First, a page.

By CP Staff
By Olivia LaVecchia
By Chris Parker
By Jesse Marx
By John Baichtal
By Olivia LaVecchia
By Jesse Marx
By Olivia LaVecchia
Don't hitch your economic wagon to a 5-year-old star. Every parent thinks their own 5-year-old is the smartest, the cutest, the most perfect.
But when MCI recently announced that they would hold a national TV commercial casting call for 5-year-olds at the Mall of America, suddenly parents of 300 little ones thought their progeny could snare fame and lucre--forgetting that "lucrative" and "5-year-olds" are near antonyms.
Little Amanda Mary Kate is angelic: lambent blue eyes, rosy cheeks, and a sprightly smile of mischief and grace. No wonder her print advertising feeds her college fund. In 2009, Amanda Mary Kate will matriculate wherever she wants. For the time being though, she perches beside her mom, herself immaculate.
MCI wants the kids to draw themselves talking on the phone. Amanda Mary Kate draws a very small person on a very empty page and abandons it. Is she nervous? She shakes her head, her curls flipping on her shoulders like wavelets lapping the sun. Mom watches her, adoringly.
Nearby, Brendon has white-blonde hair, but none of Amanda Mary Kate's experience. No matter, Brendon's mom says, because the family is moving to Japan. "They're crazy for blondes over there. We're going to put the money in a college fund--his father and I don't see how we can pay for it otherwise."
The Lynhurst twins, Michelle and Melissa, are quite literally climbing the walls, tables, and benches, responding to their parents pressure and enthusiasm. "We came up with something cute this morning," says mom, repeatedly, "but whether they'll do it is another thing." Dad is a singer with a blonde mustache and high hopes for the gene pool. DNA aside, all he can do is try to keep the girls' hair bows in place, while all around 5-year-olds squirm, crawl, and chirp staccato clips of information.
"Yes. No. I don't know. Nothing." These are 5-year-olds' answers to any question. They don't elaborate. They don't, as a rule, tell stories. If you ask them an unattractive question they will ignore you, or slide under the table and crawl away. That is why 5-year-olds have parents. Parents alone know why a 5-year-old auditions, what he hopes, where she lives, and what it thinks. Question a 5-year-old, and Mom answers.
The wise grown-ups at MCI'S agency know that. So they drag the wee ones and their drawings off to closed group auditions, and question them in front of a cloud-painted scrim with nothing but prop telephones to play with. Then their true natures come shining through. Little girls with carefully sprayed and curled hair bunch their skirts up in their hands and hike them towards their ears. One boy spends his entire audition with his shirt-tails in his mouth. Another lies down and pretends to sleep. Hopping throughout an audition is common, as is battering peers with a rolled-up drawings, or lowering headbands over the eyes like Lt. Geordi La Forge.
The casting directors specialize in working with children, and perfectly illustrate the difference between the reality and the idea of children. One casting director is a blonde Nathan Lane. "Grandma's on the phone!" he shouts, "Ring ring! Pick up the phone!" The child picks up the phone. The casting director assumes a crackly, hilarious old-lady voice. "Hello, Johnnie? I'm so happy you called. How are you?" Then, everything falls apart. Most children, at this point, become extremely wary and alert. Many pick up the phone and expect their grandmother to be on it. Clearly this man is insane. He is shouting in various voices. He thinks he is their grandmother. He thinks the toy phones are real. Everything they have heard about "strangers" comes flooding into their minds--many slam down the phone and refuse to proceed with the audition. Of course, MCI is looking for children who are comfortable and charming in front of lights, cameras, and strange adults. A rare child indeed.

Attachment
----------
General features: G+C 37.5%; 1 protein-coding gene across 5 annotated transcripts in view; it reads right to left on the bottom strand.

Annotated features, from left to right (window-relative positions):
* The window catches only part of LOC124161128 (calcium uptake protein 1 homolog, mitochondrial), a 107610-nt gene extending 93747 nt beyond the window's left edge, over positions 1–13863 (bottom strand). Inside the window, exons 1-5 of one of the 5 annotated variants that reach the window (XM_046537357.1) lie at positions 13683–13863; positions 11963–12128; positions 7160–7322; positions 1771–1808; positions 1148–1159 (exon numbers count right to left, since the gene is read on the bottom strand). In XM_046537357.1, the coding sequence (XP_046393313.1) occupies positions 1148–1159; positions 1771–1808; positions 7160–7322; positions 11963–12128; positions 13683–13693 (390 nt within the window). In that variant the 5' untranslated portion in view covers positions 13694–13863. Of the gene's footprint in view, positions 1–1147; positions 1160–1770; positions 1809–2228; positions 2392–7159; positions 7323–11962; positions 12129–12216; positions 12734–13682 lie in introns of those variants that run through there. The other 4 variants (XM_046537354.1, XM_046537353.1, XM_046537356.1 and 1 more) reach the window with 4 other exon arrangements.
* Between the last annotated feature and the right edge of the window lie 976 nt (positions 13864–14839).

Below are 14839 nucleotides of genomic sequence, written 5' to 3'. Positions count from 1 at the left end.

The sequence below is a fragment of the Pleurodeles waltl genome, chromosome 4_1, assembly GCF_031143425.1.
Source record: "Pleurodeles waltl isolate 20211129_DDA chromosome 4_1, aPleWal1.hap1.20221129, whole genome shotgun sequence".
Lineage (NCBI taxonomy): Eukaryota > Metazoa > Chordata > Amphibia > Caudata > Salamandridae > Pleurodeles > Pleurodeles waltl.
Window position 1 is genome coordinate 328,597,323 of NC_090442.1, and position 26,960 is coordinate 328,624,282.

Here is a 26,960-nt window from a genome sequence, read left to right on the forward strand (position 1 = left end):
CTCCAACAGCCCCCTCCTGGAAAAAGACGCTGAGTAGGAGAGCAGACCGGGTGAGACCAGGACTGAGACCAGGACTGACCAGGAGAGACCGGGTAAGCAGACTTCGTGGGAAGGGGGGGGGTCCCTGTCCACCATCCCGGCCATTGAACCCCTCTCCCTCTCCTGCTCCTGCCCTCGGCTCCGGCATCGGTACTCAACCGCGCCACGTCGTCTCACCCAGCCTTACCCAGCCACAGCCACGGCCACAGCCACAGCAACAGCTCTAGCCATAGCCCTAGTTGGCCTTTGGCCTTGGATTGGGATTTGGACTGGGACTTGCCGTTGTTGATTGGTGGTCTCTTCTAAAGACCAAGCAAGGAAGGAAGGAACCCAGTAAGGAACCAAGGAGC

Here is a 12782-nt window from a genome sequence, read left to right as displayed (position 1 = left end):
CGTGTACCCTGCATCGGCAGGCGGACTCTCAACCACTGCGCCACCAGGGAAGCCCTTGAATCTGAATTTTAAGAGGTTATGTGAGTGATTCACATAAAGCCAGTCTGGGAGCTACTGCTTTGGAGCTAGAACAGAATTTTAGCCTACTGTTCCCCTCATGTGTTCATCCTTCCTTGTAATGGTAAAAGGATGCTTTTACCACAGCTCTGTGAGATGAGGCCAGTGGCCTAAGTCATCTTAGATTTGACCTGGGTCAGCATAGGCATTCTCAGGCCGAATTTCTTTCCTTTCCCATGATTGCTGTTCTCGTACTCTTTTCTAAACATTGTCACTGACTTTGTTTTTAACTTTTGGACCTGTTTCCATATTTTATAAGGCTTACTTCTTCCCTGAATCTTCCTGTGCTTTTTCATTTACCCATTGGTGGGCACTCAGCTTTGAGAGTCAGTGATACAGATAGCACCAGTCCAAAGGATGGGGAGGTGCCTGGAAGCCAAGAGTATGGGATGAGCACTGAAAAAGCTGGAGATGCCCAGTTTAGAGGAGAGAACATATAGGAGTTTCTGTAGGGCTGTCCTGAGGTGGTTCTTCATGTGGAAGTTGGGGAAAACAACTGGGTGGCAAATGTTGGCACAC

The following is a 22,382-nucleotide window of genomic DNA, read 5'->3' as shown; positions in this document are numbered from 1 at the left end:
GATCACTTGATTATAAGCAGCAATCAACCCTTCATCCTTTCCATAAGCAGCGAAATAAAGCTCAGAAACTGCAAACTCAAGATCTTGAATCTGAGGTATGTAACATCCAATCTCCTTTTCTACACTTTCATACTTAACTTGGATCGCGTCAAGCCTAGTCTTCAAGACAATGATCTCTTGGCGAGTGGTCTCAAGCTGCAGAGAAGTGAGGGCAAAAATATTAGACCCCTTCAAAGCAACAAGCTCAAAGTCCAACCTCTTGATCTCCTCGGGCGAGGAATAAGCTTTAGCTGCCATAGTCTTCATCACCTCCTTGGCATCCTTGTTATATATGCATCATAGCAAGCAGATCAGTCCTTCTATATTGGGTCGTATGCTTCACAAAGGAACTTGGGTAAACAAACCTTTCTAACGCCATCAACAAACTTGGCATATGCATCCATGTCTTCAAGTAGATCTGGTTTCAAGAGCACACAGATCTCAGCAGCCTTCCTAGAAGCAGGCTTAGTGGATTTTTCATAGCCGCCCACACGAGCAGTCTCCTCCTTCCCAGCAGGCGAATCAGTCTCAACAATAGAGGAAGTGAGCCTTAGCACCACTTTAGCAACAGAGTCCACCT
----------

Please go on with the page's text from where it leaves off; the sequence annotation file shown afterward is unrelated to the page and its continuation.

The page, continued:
Under pressure, most of the little angels resort to pop-culture non-sequitur. One young man wants to talk on the phone to President Clinton about "french fries," and laughs madly. A boy in a snazzy bowl cut wants to join the Power Rangers to "kick butts." Or they plagiarize one another: If one kid in a group wants to speak to his grandma on the phone, every child after him will too. Ditto for Cinderella, and more mysteriously, Elton John. A girl wants to speak to her best friend Corinne, so the next child wants to speak to his best friend Corinne. He can't think of anything to say to his best friend Corinne on the prop phone. He protests that he doesn't know anyone named Corinne. He starts to cry. In one group, a child volunteers the joke: "Why didn't the skeleton cross the road?" and three more offer it up too. (He hadn't any guts.)
When the Lynhurst twins step up under the lights, Mom and Dad's coaching is forgotten; they devolve into whispering and poking at each other. Brendon had better be loved for his golden tresses in Japan, because he is stricken totally mute before MCI's cameras. But worst of all, perfect, ladylike, angel-eyed Amanda Mary Kate balls her drawing up into an unsalvageable wad, sticks two fists into her underpants, and crouches and hops all around her auditioning group like a teeny-tiny, sweetly obscene Sumo wrestler.